According to NBA.com, the Detroit Pistons are second to last in opponent points per possession in transition defense at 1.34 and T-23rd overall, giving up 25 transition points per game. For comparison, Detroit only gave up 1.14 PPP last season and 19.7 points per game overall in transition.
It is worth noting that transition scoring looks to be up across the board in the NBA, maybe in part to the implementation of the take-foul rule or just early season struggles, but that is not even close to the sole reason for Detroit’s place in the rankings.
The first thing to consider when looking at transition defense is if the offense is contributing to the issues. Surprisingly, this young Pistons roster has fared very well in terms of turnovers through the early part of the season.
Are there some turnovers leading to easy buckets? Sure, and it is important to keep an eye on the number of live-ball turnovers the Pistons are committing, which stands at roughly 13 per game. These, as opposed to dead-ball turnovers, are the ones that really put pressure on your transition defense.
In the same vein as live-ball turnovers, bad shot attempts and missed shots also lead to transition opportunities. It would be fair to say these are more of a contributing factor than the turnovers. It almost never fails in the game of basketball that when you miss an easy shot at the rim, it turns into an open shot for your opponent.
Detroit is in the bottom five of the league in field goal percentage, which means there are plenty of missed shots and blocked shots (think back to that Pacers game) that are turning into opportunities for the Pistons’ opponents to push in transition.
Another contributor that has shown itself through six games is the young and dynamic rookie guard, Jaden Ivey. Ivey has been incredible early in his career, but he does have a tendency to hit the floor multiple times throughout a game after attacking the lane. This leaves the opposition with a five-on-four advantage as they push the ball the other way.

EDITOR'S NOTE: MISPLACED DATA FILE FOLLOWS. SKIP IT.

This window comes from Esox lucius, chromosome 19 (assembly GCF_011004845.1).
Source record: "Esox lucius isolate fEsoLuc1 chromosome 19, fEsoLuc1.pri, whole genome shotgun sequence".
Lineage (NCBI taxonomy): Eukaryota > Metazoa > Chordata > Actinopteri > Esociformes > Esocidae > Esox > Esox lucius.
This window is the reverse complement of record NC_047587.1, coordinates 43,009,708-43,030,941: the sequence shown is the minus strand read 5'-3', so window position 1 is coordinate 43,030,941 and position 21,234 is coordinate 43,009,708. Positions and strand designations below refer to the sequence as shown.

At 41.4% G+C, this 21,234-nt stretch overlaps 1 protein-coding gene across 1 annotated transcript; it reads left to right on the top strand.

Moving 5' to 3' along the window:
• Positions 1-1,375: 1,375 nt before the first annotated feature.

It should be noted that Ivey is not the only member of the team guilty of this. Other players hit the floor or argue calls and are slow to get back but Ivey does seem to stand out more than others.
Turnovers, missed shots, and five on four situations are things that every NBA team is going to have to deal with. The two biggest areas the Pistons must improve are a sense of urgency and simply getting matched up.
The easiest example of the Pistons’ lack of sense of urgency is when they give up an easy bucket in transition after scoring themselves. Not only does this end up in points for the opponent but is such a deflating momentum swing.
Detroit must start, or maybe continue, to emphasize not relaxing after a made basket and having a sense of urgency to get back. You have to imagine the rest of the NBA has taken notice of the transition struggles and will look to capitalize on them even more.
Giving up an easy transition bucket after a basket is one of the more frustrating things to watch, and not getting matched up when you get back is on the same level. You could contribute this to a lack of sense of urgency, but awareness and communication are factors as well.
There are simply too many possessions where five Pistons on the floor have gotten back and in position to defend but do not get matched up and give up an open shot attempt to their opponents.
It is well documented that Detroit is fielding a young roster, and it is so early in the season that improvement in transition defense very well may come. The half-court defense has not been good in its own right as they try to implement a less switch-heavy scheme. Any overall defensive improvement may come the easiest through growth in the areas outlined above.